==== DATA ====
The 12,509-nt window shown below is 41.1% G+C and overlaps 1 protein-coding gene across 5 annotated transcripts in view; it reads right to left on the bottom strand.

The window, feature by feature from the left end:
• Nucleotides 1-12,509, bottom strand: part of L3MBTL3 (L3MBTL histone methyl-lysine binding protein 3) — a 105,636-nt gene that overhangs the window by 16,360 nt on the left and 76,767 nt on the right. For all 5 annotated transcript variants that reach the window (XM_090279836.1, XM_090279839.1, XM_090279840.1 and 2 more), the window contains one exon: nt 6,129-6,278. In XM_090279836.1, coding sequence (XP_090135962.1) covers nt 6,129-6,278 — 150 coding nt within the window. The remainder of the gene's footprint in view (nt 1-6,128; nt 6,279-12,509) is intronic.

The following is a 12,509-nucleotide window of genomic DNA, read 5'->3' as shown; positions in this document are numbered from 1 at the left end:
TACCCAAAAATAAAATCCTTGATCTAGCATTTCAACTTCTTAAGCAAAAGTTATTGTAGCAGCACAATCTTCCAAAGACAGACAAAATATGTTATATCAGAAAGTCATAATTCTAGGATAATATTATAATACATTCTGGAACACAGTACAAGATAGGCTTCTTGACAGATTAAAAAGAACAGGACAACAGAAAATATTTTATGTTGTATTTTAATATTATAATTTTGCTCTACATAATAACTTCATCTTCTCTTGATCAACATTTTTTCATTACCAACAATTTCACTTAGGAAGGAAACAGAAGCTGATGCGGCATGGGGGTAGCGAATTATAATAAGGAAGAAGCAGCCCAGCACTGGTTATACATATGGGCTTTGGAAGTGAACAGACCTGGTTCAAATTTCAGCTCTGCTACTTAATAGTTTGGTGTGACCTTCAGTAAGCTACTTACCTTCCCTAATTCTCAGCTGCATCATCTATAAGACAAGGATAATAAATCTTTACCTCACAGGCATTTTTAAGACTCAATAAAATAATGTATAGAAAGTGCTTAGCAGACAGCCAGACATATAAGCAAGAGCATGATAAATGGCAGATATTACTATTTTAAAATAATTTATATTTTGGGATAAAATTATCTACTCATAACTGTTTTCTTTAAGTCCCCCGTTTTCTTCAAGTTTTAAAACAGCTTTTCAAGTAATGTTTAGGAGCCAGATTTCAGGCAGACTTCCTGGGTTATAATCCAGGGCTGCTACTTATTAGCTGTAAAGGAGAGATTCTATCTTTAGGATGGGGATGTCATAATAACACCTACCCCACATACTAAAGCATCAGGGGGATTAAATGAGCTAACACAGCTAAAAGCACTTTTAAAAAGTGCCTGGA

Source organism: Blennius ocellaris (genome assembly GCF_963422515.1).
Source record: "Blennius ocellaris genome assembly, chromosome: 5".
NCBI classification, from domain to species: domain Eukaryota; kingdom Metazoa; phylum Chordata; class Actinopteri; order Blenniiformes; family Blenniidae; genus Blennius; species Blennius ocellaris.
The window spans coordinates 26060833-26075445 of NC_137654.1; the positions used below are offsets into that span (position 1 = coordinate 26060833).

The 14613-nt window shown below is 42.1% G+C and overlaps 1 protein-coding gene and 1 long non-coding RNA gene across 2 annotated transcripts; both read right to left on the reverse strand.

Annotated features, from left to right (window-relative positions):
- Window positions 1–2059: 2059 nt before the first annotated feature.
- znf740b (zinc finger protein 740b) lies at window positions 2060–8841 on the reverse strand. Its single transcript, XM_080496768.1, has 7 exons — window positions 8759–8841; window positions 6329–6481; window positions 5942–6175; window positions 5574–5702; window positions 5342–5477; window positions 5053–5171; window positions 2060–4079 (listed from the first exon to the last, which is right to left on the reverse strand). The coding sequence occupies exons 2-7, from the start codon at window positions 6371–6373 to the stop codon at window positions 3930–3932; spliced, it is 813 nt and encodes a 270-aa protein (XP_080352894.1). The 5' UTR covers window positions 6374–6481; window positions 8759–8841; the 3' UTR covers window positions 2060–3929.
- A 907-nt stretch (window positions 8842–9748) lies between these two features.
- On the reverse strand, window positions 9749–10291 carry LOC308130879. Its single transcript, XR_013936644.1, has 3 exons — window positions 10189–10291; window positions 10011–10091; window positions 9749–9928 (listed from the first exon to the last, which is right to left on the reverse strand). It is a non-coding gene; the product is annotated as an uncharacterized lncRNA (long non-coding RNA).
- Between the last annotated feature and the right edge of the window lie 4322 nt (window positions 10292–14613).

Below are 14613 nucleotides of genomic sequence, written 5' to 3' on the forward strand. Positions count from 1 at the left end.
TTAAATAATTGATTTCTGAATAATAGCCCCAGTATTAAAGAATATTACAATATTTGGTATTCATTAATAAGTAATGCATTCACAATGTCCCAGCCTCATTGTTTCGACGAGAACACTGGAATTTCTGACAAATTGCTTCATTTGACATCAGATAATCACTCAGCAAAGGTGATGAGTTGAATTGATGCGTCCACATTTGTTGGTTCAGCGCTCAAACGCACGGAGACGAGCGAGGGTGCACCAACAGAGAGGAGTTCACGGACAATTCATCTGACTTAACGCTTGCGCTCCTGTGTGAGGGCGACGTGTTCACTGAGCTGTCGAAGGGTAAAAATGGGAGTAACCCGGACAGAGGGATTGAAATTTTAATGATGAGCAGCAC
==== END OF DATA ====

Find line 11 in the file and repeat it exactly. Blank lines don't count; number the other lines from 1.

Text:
Annotated features, from left to right (window-relative positions):